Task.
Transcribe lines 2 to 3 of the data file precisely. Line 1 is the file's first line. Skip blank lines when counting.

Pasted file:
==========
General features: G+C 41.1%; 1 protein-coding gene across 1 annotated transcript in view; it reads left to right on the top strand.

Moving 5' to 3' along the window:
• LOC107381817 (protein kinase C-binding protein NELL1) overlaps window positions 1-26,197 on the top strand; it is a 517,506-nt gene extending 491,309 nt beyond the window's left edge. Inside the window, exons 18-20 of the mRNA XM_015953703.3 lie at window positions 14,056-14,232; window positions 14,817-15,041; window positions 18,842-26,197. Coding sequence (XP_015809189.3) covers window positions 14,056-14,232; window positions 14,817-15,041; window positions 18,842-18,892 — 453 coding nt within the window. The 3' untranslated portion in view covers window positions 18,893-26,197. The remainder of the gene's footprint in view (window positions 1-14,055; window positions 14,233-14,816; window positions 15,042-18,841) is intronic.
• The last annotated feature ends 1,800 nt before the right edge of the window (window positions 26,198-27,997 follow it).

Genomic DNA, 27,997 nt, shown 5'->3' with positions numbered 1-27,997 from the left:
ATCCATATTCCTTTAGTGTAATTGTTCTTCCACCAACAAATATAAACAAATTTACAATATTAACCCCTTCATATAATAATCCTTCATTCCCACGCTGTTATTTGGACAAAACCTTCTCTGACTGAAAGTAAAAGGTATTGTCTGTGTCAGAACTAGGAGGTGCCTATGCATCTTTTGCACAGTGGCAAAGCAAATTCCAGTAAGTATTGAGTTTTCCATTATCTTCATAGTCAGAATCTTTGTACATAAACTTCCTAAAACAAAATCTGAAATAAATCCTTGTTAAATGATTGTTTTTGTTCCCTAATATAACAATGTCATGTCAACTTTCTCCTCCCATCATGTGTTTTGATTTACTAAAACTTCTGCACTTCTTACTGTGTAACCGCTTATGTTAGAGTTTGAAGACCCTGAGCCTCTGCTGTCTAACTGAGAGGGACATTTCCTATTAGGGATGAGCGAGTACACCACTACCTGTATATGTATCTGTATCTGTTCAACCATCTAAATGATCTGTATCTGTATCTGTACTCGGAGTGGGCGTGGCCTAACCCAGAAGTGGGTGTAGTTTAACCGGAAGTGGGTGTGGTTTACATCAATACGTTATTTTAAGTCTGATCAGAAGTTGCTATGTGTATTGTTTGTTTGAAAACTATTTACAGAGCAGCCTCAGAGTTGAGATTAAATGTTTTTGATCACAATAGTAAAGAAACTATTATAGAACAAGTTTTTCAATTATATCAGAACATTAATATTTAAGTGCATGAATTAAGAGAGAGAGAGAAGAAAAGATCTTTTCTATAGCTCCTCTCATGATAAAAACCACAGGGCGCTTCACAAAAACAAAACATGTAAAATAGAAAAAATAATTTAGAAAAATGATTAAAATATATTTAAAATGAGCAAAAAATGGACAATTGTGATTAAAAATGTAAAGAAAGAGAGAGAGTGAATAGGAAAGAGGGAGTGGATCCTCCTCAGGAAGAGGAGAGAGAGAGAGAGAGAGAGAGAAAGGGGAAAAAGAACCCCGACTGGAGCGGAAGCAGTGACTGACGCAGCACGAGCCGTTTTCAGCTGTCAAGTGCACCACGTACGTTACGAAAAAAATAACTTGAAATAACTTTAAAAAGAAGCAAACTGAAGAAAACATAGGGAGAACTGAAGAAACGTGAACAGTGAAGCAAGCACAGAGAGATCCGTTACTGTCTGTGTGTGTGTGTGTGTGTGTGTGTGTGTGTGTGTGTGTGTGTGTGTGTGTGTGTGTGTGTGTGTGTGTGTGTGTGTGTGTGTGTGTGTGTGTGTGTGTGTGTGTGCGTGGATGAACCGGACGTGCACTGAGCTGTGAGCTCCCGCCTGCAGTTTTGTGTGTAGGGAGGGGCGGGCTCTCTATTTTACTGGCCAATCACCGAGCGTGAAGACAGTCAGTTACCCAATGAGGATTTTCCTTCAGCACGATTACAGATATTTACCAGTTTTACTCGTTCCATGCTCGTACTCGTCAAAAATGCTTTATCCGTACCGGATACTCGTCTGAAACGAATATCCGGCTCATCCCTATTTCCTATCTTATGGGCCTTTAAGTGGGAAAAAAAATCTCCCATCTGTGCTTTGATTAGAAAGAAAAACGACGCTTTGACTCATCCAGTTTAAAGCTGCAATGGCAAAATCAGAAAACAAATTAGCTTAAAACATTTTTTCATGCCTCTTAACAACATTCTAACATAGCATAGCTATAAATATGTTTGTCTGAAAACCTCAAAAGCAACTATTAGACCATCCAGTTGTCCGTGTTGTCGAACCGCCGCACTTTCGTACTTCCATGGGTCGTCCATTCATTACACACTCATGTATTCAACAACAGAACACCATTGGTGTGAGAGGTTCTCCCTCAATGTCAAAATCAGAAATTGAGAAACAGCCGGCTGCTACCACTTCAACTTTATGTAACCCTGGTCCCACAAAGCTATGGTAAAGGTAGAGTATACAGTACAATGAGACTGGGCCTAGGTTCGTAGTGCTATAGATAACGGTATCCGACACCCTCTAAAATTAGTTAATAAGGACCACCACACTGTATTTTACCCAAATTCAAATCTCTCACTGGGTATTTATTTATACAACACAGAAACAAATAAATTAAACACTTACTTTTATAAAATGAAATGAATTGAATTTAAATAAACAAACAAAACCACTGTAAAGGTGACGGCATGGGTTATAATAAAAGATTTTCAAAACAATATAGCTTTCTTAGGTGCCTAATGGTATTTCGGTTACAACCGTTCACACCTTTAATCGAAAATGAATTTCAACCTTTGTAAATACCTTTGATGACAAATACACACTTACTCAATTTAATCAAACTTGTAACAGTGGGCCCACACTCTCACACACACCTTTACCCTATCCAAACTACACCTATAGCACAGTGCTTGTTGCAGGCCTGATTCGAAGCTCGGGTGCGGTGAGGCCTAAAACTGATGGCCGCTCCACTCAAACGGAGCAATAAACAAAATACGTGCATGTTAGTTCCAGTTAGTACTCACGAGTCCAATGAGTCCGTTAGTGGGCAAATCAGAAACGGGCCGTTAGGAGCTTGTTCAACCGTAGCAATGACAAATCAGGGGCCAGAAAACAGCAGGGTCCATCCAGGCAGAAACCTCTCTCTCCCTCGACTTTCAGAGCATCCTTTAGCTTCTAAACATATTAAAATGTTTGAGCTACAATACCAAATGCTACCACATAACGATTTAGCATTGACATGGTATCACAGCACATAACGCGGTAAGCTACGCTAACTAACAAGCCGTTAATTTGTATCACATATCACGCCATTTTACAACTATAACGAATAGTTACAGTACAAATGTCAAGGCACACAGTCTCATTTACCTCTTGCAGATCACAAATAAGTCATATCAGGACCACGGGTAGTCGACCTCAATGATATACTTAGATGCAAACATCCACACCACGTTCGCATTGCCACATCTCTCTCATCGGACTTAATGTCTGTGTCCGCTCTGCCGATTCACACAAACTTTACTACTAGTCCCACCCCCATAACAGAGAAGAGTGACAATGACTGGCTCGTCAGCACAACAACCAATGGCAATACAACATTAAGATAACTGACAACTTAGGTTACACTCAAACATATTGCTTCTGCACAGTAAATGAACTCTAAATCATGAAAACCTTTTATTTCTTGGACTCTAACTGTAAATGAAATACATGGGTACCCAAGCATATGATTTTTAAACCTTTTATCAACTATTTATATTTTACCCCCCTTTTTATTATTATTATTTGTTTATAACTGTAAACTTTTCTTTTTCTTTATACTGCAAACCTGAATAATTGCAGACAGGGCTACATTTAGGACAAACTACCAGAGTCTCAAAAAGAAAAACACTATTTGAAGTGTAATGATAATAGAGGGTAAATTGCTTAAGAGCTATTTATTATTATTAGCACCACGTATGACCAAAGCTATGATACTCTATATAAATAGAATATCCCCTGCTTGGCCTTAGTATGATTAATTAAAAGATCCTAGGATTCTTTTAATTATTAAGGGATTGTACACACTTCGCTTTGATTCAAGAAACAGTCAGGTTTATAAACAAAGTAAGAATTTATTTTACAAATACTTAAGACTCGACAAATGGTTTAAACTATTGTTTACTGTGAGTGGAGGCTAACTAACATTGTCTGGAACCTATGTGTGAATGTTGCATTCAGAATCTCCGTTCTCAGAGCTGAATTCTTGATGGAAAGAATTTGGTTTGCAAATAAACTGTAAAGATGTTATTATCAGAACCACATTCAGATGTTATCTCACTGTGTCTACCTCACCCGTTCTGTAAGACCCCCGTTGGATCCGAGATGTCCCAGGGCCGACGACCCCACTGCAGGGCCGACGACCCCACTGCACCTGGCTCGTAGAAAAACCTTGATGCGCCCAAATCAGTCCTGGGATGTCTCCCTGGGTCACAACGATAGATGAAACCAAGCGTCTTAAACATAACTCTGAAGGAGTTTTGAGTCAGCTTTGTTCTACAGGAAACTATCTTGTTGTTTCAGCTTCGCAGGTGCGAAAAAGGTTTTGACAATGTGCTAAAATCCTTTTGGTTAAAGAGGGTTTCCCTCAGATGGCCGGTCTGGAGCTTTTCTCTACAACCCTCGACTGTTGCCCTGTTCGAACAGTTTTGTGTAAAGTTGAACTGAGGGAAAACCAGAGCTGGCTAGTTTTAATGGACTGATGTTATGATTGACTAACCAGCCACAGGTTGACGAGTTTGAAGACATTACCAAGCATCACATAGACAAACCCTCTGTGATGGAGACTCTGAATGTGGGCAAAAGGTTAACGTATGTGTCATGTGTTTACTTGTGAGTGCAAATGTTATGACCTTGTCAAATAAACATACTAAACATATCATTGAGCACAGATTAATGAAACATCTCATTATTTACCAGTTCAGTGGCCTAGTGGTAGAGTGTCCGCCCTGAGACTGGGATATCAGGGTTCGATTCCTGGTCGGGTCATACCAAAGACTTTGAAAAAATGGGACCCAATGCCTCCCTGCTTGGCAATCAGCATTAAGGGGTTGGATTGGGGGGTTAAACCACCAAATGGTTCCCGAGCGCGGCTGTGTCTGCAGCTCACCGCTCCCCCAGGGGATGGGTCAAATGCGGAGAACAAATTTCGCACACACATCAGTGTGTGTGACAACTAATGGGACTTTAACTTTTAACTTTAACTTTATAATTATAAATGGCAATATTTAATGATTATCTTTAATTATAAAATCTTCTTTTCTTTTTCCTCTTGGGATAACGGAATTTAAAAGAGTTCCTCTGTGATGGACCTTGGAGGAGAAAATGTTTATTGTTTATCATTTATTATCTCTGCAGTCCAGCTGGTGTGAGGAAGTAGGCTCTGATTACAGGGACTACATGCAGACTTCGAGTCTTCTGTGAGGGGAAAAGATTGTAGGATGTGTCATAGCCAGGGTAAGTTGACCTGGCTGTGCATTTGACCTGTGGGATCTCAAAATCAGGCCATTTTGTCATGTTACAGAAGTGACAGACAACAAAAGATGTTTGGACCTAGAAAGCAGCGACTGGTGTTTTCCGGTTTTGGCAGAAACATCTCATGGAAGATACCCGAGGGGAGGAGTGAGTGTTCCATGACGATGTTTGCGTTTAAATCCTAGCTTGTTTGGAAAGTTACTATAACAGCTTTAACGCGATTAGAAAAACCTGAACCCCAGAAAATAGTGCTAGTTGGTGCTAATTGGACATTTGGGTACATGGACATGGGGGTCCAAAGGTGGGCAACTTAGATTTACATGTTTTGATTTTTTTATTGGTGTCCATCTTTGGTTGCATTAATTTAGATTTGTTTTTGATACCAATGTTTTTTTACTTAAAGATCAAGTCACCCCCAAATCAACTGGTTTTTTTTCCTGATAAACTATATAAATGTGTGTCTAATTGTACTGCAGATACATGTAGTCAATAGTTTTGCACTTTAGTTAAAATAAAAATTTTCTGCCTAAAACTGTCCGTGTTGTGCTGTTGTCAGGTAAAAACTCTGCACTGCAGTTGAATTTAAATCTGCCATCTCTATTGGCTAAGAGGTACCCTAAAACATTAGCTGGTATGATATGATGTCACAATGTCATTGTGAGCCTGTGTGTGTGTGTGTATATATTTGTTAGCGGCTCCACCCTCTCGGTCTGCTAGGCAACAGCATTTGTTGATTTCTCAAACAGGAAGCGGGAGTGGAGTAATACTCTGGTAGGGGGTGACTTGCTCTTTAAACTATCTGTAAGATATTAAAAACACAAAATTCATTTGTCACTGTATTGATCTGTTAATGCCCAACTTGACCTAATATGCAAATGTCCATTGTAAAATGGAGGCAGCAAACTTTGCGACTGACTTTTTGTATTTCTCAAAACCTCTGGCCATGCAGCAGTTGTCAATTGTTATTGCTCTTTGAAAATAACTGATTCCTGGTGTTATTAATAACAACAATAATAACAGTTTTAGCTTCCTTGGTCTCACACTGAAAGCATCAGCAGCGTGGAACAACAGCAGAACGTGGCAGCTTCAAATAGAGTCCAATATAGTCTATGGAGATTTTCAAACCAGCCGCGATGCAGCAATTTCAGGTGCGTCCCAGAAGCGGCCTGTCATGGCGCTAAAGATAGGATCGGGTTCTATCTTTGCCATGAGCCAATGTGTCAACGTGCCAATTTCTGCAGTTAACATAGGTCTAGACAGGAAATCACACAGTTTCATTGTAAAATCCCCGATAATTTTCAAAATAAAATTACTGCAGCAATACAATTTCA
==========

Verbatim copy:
Moving 5' to 3' along the window:
• LOC107381817 (protein kinase C-binding protein NELL1) overlaps window positions 1-26,197 on the top strand; it is a 517,506-nt gene extending 491,309 nt beyond the window's left edge. Inside the window, exons 18-20 of the mRNA XM_015953703.3 lie at window positions 14,056-14,232; window positions 14,817-15,041; window positions 18,842-26,197. Coding sequence (XP_015809189.3) covers window positions 14,056-14,232; window positions 14,817-15,041; window positions 18,842-18,892 — 453 coding nt within the window. The 3' untranslated portion in view covers window positions 18,893-26,197. The remainder of the gene's footprint in view (window positions 1-14,055; window positions 14,233-14,816; window positions 15,042-18,841) is intronic.